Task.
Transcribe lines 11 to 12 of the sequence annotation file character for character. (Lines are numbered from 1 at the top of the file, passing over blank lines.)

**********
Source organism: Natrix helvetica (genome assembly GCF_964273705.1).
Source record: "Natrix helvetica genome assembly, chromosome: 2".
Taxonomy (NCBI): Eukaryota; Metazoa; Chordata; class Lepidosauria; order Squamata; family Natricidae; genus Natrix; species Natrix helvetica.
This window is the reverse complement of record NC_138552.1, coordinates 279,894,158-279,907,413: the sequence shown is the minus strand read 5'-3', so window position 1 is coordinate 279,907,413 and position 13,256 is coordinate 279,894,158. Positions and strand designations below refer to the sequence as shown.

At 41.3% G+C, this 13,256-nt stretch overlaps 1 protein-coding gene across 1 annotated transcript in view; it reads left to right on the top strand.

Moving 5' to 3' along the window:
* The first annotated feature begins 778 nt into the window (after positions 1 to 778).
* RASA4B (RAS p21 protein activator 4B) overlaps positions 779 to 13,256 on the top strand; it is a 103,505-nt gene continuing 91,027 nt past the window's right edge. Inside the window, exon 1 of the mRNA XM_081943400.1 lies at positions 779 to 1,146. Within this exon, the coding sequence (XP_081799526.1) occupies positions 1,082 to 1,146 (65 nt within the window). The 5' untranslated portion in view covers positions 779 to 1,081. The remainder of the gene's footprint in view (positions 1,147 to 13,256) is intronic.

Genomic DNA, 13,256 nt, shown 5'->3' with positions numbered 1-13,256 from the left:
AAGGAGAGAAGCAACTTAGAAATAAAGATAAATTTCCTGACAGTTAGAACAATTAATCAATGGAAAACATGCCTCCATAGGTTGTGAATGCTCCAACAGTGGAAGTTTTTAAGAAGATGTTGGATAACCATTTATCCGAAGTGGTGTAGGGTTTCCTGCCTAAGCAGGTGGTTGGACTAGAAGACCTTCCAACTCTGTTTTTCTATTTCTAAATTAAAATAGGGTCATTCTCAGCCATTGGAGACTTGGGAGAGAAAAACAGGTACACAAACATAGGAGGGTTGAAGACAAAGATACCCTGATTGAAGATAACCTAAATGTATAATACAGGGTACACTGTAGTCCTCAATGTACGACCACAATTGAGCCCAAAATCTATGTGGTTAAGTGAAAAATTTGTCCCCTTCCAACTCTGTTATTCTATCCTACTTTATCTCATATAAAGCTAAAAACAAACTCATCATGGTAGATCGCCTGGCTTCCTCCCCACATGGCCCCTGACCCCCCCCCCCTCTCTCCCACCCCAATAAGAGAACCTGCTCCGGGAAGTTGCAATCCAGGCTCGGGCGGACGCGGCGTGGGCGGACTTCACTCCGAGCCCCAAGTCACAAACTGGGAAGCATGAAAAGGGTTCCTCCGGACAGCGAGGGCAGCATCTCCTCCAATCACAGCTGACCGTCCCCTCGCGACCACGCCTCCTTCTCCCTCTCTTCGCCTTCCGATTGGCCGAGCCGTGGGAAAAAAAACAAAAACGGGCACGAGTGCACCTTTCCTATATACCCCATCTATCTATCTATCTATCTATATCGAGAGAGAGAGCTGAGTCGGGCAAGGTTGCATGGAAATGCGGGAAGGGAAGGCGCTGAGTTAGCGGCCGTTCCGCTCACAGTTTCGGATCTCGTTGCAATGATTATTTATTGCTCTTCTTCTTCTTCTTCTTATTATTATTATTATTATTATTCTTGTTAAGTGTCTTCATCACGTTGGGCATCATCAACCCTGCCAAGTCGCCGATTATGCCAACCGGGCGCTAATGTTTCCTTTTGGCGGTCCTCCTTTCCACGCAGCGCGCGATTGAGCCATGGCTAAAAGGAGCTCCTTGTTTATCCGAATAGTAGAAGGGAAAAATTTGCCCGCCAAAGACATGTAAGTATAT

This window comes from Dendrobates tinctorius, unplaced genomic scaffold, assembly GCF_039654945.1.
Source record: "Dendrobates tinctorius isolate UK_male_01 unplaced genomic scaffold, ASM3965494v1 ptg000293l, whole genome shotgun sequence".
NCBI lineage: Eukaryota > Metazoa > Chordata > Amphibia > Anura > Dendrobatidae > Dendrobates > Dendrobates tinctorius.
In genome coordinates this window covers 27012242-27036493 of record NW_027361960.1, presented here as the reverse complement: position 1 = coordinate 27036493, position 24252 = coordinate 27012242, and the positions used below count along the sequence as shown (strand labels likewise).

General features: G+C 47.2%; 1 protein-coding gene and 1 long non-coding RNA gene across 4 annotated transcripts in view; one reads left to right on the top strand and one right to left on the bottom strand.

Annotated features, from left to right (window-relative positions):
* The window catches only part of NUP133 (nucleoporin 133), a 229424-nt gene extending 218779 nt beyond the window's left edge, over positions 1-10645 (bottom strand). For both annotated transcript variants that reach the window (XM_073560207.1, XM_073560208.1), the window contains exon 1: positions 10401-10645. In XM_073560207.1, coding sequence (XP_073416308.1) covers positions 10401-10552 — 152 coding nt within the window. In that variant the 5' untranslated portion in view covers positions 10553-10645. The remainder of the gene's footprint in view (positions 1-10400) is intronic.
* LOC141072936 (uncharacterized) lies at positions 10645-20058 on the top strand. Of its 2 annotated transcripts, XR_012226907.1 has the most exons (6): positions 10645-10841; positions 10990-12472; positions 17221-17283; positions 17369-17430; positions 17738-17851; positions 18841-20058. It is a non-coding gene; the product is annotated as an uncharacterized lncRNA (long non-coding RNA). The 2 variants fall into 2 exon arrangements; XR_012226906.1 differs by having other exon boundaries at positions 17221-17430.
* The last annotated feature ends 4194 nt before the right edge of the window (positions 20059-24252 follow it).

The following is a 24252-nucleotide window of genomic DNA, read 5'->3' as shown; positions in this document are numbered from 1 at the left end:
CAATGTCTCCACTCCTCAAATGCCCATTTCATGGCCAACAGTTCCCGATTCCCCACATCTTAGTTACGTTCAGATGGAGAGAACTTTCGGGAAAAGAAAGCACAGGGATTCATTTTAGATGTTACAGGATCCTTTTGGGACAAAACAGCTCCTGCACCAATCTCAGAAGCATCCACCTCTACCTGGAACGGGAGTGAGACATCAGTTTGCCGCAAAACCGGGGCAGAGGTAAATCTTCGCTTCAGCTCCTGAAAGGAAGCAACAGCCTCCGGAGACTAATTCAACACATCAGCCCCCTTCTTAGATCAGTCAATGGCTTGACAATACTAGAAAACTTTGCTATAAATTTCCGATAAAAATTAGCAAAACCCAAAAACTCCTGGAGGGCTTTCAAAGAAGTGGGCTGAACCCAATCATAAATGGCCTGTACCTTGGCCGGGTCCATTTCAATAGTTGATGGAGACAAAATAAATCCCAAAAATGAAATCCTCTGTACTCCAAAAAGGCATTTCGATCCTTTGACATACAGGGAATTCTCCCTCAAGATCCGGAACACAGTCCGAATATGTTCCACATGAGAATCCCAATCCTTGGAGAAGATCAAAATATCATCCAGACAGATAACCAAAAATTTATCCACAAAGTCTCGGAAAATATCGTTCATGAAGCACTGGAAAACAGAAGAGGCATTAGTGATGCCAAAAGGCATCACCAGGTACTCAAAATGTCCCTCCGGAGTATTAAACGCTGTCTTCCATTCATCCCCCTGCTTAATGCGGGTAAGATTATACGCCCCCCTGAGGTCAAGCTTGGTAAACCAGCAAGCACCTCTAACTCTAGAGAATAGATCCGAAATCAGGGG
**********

This window comes from Dendrobates tinctorius, unplaced genomic scaffold, assembly GCF_039654945.1.
Source record: "Dendrobates tinctorius isolate UK_male_01 unplaced genomic scaffold, ASM3965494v1 ptg000293l, whole genome shotgun sequence".